Germany will have to pay more into the European Union (EU) budget to make up the €9 billion (£7.7 billion) shortfall when the United Kingdom leaves the bloc, European Commissioner Günther Oettinger has said.
Cuts to agricultural subsidies have been pencilled in to help bridge the gap, but with Brussels determined to increase spending on a joint defence project and to deal with the ongoing migration crisis, all of the bloc’s net contributors have been told to expect higher membership fees once Britain departs, Euractiv has reported.
For Germany, this is likely to mean an extra €4.5 billion (£3.8 billion) in 2019 and 2020 on top of the more than €15 billion (£12.8 billion) a year net it already pays into the system, Oettinger told the business daily Handelsblatt.
However, while EU officials are keen to see the European project continue regardless of the cost, the increased liabilities may prove a step too far for many European citizens.
Already, support for the EU institutions is on the wane. A report published by Capital Economics in September found, based on opinion polling, the most Eurosceptic countries in the bloc are currently Germany, France, Italy, the Netherlands, and Sweden.
The top five contributors to the budget are Germany, France, Italy, the UK, and Spain.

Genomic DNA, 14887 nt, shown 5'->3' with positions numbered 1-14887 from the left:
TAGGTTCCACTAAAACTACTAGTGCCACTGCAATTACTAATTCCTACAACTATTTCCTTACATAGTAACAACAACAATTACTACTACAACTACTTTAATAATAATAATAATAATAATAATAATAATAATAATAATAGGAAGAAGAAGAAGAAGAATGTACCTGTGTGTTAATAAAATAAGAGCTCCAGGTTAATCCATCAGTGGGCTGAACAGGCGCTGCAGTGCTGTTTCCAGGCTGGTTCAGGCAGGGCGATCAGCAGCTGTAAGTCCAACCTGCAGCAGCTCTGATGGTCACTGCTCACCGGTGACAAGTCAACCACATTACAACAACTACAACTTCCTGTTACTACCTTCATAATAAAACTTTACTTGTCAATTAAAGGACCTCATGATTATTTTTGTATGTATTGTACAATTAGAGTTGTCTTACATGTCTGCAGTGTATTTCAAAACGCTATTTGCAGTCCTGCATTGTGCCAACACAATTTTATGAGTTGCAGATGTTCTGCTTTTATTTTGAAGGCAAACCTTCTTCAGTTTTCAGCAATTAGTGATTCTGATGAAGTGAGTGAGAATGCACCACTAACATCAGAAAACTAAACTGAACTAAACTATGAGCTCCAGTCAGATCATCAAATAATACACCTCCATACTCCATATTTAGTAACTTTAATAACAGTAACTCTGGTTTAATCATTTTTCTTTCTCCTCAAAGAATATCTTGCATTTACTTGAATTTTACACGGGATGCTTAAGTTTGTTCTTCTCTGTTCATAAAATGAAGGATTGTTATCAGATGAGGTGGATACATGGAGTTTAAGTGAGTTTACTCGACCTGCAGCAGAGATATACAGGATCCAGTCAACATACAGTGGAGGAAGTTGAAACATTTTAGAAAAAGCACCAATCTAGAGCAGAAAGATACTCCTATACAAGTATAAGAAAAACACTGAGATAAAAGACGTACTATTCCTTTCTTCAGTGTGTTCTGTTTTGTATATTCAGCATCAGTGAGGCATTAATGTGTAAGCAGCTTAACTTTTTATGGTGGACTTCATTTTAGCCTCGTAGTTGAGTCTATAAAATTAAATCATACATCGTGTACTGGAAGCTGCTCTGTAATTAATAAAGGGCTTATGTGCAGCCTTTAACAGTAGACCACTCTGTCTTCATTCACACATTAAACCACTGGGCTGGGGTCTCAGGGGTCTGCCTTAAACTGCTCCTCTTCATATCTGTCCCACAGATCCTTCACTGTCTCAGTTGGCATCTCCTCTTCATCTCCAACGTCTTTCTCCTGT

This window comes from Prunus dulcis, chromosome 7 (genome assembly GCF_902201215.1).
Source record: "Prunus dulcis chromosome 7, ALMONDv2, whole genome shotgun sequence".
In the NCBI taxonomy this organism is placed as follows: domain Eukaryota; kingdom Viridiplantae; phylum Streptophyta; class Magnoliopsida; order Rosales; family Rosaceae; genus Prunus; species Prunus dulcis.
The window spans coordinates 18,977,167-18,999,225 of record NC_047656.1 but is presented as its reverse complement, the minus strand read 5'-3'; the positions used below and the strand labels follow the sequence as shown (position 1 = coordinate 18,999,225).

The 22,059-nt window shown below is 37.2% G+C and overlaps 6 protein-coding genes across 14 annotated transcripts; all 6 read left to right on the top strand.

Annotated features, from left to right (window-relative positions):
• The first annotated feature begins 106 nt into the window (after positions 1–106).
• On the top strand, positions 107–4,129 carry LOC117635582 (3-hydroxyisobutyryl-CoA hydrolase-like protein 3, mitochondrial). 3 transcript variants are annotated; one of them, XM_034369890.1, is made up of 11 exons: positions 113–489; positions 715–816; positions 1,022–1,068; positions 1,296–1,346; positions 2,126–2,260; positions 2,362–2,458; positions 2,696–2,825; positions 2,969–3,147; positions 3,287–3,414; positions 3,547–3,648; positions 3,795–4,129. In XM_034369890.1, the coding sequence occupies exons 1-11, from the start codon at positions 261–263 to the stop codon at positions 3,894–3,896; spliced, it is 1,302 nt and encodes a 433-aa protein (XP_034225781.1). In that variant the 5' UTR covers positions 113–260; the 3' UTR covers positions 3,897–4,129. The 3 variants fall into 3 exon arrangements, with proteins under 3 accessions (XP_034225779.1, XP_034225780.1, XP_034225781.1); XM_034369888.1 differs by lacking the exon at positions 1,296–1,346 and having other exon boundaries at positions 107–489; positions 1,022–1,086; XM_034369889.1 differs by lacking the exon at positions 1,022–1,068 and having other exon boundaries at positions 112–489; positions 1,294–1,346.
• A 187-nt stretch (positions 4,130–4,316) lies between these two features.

“Growing concerns about the potential for EU referendums in other countries are not unfounded,” the report noted, adding: “Not only is support for eurosceptic parties rising, but most countries’ constitutions allow referendums.
“Even where there are not explicit constitutional provisions, history suggests that referendums would be possible with enough political support.”
The front-runner in the French presidential race, Marine Le Pen, has promised to hold a referendum on France’s membership of the EU if elected. Speaking to reporters last week, the Front National leader said it is time to “build another Europe, whether Madame Merkel, monsieur Schulz or the other Commissioners want it or not.
“It is time to do away with an EU that is tempted by a fusion that destroys the Europe of nations.”
Meanwhile, the Dutch politician Geert Wilders, whose party is expected to top the polls in the Dutch general election due to take place in mid-March, has told a journalist that the EU’s days are numbered.
“I am sure that the last days of the European Union – it’s like the old Roman Empire – are coming. It’s just a matter of time,” he said.